23. 28. <ul><li>Input / Output control- is actually a capacity control process used to control the input and output at a workstation. </li></ul><ul><li>Operation Sequencing techniques- are techniques used for planning job orders through operations management workstations. The techniques can consider the capacity requirements planning and existing human and machine resources to advise a job sequencing plan. </li></ul>
  24. 29. OVERVIEW OF CAPACITY PLANNING TECHNIQUES
  25. 30. <ul><li>Graphic Methods – this involve the use of graphs to clearly depict the differences between the forecast market demand behavior and the effect of various production planning strategies on an organization’s future operation. </li></ul><ul><li>Worksheet Methods- are tabular planning methods that can be used in most areas of production planning. </li></ul>
  26. 31. <ul><li>Management Science-based production planning methods – these use complex mathematical representations. </li></ul><ul><li>Linear programming (LP)- is an optimization technique, ideal for handling the multiple variables that exist in aggregate planning. This technique uses a series of mathematical expressions to model constrained resources such as resource limitations on labor hours, machine hours and raw materials, etc. </li></ul>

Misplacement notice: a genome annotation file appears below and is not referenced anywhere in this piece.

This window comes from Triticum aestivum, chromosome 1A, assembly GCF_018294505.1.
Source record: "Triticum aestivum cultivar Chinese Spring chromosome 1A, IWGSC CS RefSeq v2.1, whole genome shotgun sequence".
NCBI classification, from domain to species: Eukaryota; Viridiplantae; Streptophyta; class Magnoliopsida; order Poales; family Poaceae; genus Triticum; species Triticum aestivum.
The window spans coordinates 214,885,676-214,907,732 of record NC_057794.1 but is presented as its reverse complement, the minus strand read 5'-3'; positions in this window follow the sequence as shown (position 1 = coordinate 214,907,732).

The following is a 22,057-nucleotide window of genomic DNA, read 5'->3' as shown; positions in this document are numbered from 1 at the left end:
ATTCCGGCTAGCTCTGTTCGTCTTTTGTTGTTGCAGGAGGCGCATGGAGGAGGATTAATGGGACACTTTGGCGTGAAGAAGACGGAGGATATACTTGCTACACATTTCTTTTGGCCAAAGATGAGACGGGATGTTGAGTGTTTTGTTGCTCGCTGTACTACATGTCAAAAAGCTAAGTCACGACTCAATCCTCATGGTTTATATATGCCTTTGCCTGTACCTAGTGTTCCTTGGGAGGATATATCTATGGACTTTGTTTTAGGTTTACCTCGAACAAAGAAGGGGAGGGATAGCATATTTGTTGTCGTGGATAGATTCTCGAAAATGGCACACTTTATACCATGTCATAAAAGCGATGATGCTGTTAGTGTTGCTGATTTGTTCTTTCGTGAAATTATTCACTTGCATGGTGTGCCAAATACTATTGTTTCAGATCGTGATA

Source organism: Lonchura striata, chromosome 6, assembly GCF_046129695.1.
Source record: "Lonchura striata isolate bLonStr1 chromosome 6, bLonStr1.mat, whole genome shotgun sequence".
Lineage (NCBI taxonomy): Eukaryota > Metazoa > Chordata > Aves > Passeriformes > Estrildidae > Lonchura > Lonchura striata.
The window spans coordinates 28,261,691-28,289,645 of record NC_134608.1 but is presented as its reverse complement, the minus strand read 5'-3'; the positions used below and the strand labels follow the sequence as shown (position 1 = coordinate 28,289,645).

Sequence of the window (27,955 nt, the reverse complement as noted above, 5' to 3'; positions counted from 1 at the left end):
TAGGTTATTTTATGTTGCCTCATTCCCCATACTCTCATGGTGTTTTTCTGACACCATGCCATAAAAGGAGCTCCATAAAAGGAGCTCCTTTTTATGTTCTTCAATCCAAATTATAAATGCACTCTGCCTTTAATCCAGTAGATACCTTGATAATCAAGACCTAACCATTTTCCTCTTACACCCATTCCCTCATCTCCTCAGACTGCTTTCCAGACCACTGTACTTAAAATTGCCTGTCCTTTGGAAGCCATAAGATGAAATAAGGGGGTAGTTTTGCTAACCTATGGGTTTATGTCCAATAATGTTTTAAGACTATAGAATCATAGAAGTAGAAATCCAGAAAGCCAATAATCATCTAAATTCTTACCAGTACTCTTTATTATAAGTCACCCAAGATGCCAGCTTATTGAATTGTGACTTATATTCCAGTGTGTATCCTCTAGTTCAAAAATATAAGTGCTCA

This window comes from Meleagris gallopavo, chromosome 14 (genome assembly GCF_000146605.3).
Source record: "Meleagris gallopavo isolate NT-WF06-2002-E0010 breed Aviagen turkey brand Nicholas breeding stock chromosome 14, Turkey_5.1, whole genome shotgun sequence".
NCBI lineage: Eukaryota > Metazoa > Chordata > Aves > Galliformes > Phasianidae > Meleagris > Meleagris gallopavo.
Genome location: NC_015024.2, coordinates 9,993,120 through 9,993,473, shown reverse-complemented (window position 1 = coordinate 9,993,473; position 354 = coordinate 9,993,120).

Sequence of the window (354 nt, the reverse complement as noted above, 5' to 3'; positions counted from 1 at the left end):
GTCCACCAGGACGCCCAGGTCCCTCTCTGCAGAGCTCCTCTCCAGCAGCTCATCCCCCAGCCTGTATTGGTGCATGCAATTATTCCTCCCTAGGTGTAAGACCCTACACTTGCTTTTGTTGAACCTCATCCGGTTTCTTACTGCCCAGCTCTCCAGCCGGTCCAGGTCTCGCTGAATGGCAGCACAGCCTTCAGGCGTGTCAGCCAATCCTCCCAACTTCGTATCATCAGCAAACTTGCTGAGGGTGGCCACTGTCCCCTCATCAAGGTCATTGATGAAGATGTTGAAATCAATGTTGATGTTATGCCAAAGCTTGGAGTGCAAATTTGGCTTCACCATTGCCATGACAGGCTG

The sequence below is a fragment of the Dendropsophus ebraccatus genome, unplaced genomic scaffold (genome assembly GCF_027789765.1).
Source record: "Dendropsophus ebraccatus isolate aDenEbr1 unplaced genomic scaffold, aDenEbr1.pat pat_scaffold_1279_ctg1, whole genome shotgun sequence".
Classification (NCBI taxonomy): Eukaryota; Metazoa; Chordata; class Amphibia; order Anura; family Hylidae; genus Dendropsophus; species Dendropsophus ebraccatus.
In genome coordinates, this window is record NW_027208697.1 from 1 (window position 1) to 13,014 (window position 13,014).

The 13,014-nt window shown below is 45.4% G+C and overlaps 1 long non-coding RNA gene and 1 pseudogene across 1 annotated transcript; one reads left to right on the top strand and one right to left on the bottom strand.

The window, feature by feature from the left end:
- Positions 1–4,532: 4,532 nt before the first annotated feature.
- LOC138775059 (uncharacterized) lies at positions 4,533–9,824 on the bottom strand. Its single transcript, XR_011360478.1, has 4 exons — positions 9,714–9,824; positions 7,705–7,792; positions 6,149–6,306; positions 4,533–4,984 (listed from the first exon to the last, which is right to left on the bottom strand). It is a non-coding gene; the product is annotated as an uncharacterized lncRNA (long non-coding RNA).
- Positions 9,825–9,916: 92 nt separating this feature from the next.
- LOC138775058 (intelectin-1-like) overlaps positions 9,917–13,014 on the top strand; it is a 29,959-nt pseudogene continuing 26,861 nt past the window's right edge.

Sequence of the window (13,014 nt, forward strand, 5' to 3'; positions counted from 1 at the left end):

27. 32. <ul><li>The Transportation method– is a special type of LP, that is used chiefly as a modeling technique for deriving an optimal allocation of goods or services from multiple sources of supply to multiple destinations. </li></ul><ul><li>Linear decision rule- is mathematical procedure where three basic aggregate planning variables are combined to form a non linear equation that defines the production cost for a given period of time. </li></ul>
  28. 33. <ul><li>Computer search (heuristic) method– a heuristic method is a set of decision rules that search, by trial and error for the best combination of values for the aggregate planning variables. </li></ul><ul><li>Expert systems – closely related to heuristic system. Are computer-based systems that are designed to mimic human or expert decision-making efforts. Are embedded with decision support methodology including artificial intelligence systems, rule-based logic system, etc. </li></ul>
  29. 34. <ul><li>Goal programming (GP)– is a mathematical programming procedure similar with LP. Its primary advantages over LP are that the GP model permits multiple conflicting objectives and allows the objectives to be prioritized. </li></ul><ul><li>Integrating Management resources: Using Management Information Systems (MIS) to integrate production planning and control the focus of this computer system is to integrate the planning and control activities required for implementing production activities from the master schedule to the completion of the product. </li></ul>
  30. 35. <ul><li>Bread-making on two lines </li></ul>Figure 1. Process flow diagram and cycle times for bread-making with 2 parallel lines
  31. 36. <ul><li>Bread-making on two lines </li></ul>Figure 2. Cycle times for each bread-making line
  32. 37. <ul><li>Bread-making on two lines </li></ul>Figure 3. Cycle time for the bakery